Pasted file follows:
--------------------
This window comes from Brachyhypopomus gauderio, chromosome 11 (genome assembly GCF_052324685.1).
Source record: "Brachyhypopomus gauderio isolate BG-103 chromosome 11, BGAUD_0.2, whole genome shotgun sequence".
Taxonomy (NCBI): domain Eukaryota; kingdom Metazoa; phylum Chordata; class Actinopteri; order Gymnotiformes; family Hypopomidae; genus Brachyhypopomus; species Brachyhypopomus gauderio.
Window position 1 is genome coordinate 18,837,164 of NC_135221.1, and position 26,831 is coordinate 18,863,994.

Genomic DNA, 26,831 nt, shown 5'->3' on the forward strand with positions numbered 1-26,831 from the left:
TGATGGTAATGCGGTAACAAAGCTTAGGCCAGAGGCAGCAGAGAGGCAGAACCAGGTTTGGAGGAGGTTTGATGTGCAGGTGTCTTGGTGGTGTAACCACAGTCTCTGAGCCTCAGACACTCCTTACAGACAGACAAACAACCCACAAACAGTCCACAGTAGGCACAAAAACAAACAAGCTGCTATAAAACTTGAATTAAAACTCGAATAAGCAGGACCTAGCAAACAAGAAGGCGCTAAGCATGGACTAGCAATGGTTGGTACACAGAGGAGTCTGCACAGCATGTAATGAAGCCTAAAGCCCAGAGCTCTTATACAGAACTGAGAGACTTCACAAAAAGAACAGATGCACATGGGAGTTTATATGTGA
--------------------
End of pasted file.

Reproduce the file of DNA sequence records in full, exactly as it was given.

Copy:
This window comes from Brachyhypopomus gauderio, chromosome 11 (genome assembly GCF_052324685.1).
Source record: "Brachyhypopomus gauderio isolate BG-103 chromosome 11, BGAUD_0.2, whole genome shotgun sequence".
Taxonomy (NCBI): domain Eukaryota; kingdom Metazoa; phylum Chordata; class Actinopteri; order Gymnotiformes; family Hypopomidae; genus Brachyhypopomus; species Brachyhypopomus gauderio.
Window position 1 is genome coordinate 18,837,164 of NC_135221.1, and position 26,831 is coordinate 18,863,994.

Genomic DNA, 26,831 nt, shown 5'->3' on the forward strand with positions numbered 1-26,831 from the left:
TGATGGTAATGCGGTAACAAAGCTTAGGCCAGAGGCAGCAGAGAGGCAGAACCAGGTTTGGAGGAGGTTTGATGTGCAGGTGTCTTGGTGGTGTAACCACAGTCTCTGAGCCTCAGACACTCCTTACAGACAGACAAACAACCCACAAACAGTCCACAGTAGGCACAAAAACAAACAAGCTGCTATAAAACTTGAATTAAAACTCGAATAAGCAGGACCTAGCAAACAAGAAGGCGCTAAGCATGGACTAGCAATGGTTGGTACACAGAGGAGTCTGCACAGCATGTAATGAAGCCTAAAGCCCAGAGCTCTTATACAGAACTGAGAGACTTCACAAAAAGAACAGATGCACATGGGAGTTTATATGTGA